Internet routing tables are multiplying, which means IPv4 address depletion will only make matters worse by introducing lots of shorter IPv4 prefixes generated by service providers buying and selling chunks of IPv4 address space.
Introducing IPv6 will only exacerbate the problem since it doesn't address the needs of multihomed sites, and we will have to live with the transition of running IPv4 and IPv6 concurrently for years, if not decades.
Another sobering note is that the Internet Engineering Task Force (IETF) recognized in 2007 that routing scalability was the most important problem facing the Internet -- and it still is.
Virtual aggregation technology offers a solution that can reduce the size of the forwarding table on a carrier edge router by a factor of 10 to 20 (see Making Routers Last Longer with ViAggre), extending the usable lifetime of these boxes for up to a decade.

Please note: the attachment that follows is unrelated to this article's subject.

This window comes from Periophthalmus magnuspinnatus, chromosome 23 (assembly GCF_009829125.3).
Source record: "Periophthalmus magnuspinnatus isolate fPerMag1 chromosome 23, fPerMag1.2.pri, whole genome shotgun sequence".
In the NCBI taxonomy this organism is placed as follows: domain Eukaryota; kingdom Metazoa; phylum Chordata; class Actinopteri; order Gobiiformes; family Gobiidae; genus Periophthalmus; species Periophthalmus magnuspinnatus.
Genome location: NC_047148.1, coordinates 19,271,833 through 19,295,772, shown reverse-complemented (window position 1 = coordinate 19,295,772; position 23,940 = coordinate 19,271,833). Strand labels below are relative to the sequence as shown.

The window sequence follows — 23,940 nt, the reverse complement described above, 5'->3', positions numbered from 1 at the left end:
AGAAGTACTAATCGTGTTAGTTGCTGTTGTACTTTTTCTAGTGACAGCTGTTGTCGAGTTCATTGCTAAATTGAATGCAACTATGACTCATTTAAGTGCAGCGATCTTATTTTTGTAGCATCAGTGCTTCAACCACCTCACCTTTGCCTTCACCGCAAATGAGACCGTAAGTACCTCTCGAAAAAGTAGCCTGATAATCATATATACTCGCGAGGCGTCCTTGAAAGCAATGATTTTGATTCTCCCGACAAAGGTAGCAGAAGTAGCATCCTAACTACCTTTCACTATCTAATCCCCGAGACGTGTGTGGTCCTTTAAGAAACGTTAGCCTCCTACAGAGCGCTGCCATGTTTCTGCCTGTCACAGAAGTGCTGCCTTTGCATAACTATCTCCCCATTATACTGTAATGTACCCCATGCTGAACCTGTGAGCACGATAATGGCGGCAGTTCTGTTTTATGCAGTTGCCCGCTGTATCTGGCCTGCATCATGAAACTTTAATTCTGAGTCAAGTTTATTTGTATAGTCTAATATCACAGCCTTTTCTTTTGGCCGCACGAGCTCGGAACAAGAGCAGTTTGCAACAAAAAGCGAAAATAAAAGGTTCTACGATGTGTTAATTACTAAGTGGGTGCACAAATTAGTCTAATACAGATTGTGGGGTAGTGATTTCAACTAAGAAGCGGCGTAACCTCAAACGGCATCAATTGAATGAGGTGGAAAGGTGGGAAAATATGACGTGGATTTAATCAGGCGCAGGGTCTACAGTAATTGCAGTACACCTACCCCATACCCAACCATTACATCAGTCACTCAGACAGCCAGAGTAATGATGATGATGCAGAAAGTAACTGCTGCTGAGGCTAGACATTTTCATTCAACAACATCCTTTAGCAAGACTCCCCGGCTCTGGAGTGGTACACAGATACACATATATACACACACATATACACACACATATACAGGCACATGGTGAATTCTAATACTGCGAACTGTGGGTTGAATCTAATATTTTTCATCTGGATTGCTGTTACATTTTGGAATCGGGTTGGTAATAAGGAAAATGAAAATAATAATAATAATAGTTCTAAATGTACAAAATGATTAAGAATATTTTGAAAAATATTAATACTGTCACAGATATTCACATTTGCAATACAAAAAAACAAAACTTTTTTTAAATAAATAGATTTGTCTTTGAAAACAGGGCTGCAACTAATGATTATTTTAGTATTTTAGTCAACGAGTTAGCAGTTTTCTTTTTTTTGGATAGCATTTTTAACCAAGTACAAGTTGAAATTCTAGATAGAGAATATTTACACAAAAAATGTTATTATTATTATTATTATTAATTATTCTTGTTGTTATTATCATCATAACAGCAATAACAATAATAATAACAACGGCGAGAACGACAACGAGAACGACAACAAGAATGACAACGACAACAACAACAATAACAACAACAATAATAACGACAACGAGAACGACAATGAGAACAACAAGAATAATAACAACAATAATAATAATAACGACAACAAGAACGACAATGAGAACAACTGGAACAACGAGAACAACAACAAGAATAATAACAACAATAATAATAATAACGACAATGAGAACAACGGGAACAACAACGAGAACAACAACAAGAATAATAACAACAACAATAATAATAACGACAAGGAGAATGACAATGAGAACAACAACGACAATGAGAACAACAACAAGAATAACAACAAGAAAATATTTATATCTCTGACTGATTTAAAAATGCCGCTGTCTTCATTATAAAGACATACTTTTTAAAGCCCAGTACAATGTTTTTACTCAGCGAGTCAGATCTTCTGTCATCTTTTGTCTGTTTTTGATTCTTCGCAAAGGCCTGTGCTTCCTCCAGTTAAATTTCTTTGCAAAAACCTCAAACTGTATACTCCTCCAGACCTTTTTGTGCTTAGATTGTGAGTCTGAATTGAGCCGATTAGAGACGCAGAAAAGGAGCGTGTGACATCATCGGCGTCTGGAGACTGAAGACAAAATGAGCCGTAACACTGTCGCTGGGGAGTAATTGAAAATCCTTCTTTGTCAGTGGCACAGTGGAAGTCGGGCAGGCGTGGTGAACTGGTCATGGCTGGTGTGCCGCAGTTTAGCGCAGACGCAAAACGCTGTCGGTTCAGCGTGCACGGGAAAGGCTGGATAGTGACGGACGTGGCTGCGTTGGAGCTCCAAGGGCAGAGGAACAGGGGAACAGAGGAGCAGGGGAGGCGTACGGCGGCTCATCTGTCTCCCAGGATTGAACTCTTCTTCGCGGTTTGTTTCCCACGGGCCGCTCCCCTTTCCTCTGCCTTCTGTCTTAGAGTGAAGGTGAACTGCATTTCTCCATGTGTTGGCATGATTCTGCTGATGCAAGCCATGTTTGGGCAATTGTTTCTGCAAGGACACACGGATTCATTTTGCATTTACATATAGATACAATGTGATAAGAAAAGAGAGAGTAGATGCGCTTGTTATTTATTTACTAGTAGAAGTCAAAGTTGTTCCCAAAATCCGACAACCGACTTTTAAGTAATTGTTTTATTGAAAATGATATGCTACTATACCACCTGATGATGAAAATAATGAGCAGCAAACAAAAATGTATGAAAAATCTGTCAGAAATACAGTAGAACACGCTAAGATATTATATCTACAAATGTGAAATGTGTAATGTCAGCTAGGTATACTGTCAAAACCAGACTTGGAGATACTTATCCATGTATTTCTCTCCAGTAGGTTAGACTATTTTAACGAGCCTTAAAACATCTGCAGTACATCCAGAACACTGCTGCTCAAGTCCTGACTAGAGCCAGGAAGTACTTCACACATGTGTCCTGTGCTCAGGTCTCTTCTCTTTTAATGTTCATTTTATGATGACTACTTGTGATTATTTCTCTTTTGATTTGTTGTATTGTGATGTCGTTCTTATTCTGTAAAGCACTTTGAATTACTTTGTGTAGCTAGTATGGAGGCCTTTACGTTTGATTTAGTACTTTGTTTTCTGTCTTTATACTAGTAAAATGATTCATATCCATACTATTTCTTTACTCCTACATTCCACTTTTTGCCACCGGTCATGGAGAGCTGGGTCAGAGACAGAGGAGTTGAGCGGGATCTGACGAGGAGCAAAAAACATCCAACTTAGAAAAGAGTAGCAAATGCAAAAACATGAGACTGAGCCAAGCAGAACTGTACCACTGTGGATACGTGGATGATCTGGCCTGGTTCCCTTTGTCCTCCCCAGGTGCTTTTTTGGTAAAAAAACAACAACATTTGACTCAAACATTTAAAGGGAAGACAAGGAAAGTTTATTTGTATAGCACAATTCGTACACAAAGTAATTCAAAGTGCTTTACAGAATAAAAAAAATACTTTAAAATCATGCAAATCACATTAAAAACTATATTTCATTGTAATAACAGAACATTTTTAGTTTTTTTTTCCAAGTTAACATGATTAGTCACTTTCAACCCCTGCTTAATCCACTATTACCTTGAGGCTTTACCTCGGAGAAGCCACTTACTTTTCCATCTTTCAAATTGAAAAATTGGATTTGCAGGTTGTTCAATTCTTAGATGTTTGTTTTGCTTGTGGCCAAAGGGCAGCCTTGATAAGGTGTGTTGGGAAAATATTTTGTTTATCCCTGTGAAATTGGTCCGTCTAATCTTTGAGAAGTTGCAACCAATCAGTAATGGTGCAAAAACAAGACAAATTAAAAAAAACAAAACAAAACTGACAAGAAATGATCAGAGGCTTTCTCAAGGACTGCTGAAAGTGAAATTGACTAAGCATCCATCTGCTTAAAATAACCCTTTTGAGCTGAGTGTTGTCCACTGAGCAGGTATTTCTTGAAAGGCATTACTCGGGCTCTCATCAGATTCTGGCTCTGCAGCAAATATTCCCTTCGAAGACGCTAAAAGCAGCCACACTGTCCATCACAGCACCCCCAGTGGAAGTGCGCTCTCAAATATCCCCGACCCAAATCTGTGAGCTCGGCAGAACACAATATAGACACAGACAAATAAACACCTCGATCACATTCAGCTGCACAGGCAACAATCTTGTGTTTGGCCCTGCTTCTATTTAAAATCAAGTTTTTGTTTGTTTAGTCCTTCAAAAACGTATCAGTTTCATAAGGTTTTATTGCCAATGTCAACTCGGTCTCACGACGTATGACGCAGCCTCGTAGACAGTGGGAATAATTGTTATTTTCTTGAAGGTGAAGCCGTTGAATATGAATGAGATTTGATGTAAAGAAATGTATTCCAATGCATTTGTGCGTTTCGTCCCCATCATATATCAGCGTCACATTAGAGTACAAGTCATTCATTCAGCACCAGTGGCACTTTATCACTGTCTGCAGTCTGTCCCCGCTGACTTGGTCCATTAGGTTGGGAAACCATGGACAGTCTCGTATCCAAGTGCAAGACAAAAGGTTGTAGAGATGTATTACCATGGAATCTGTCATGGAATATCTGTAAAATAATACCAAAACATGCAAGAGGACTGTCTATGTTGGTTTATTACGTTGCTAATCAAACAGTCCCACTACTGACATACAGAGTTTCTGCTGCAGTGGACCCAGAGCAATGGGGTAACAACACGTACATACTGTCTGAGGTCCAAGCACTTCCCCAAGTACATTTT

When you try to evaluate the impact of exploding Border Gateway Protocol (BGP) tables and IP routing tables on your network, it's important to keep in mind the multi-layer structure of BGP, IP and forwarding tables implemented in most modern routers. Here's why:
BGP tables store all viable information received from BGP neighbors. Each IP prefix reachable in the Internet might have numerous entries in the BGP table, as it could be advertised by several BGP peers. For example, Hurricane Electric receives more than 10 different prefixes for Facebook's IP prefix on its Fremont core router.